"…went off perfectly, but I am well aware of all that could hiccup. This was great start to finish.”
To many, one of the most beautiful (and alluring) parts of Morocco is the rural landscape of the High Atlas Mountains. Here, earthen Berber villages lay terraced into the mountains, their flat, baked-mud roofs nestled against the fertile slopes. Life moves at a slow pace, and the virtues of family and hospitality to strangers are held in high regard.
Your first glimpse of the snow-capped peaks of the High Atlas Mountains – the largest mountain chain in Africa – may well be from Marrakech, over the sun-drenched palms surrounding your hotel pool or from the rooftop of your riad, with the Koutoubia minaret in the foreground.
Whenever and wherever you first notice it, it will inevitably be the outline of Mount Toubkal (nearly 14,000 feet) that first catches your attention.
When you eventually say goodbye and gain distance from the town, the incredibly flat plain on which Marrakech rests, starts to change into a backdrop of rolling hills and then mountains.
In the Atlas, the way of life is very traditional and has only recently been disturbed by the intrusion of modernity. The majority of the population still lives in remote mud villages and the economy revolves around agriculture. Weekly souks (markets), which travel from village to village, are the primary source of supplies for villagers and still the preferred means of socializing (often for matchmaking purposes) with others outside of one’s own village.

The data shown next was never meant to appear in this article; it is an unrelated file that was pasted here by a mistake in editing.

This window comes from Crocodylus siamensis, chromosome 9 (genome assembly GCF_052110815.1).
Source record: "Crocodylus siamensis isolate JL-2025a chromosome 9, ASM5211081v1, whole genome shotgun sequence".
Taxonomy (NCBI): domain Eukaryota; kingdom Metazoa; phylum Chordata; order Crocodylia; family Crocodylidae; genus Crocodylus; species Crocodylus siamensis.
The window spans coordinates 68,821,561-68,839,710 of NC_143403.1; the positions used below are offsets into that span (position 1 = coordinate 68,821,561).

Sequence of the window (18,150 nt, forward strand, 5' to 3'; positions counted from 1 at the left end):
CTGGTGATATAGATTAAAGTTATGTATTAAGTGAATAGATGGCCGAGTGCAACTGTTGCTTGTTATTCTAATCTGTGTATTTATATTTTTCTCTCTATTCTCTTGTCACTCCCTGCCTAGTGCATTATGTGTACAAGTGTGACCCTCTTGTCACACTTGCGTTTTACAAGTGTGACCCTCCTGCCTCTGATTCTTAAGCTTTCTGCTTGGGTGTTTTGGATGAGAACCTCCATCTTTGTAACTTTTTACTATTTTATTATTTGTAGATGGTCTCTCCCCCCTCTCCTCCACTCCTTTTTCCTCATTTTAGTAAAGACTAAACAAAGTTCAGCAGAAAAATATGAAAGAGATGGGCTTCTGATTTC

For centuries, the lands of the High Atlas have been known for their untamed warrior clans, which existed well into the 20th century and gave the French fierce resistance. It was a dynasty from a small village in the Atlas that ruled Spain for centuries.
There are only two passes through the famed Atlas; both originate in Marrakech.
One, Tizi n’Tichka, winds its way over the great trans-Saharan trading routes that led east through the lush oases and river valleys of the desert to the great dunes and endless sands of the desert and ultimately to Timbuktu.
The other path, known as Tizi n’Test, is even more dramatic (and full of hairpin turns). It snakes its way south from Marrakech, reaching an altitude of 7,900 feet before descending into the fertile Sousse Valley and the ochre-hued city of Taroudant.
We can design a day-trip from Marrakech, but we suggest that you spend a night or two in one of our preferred hotels, crafted from an ancient kasbah.
We can also arrange hiking, horseback riding and mountain biking – even multi-day ascents of Mount Toubkal for the experienced climber.
For something a little less strenuous, let us arrange a private cooking lesson, using local ingredients, at an organic farm in a remote village.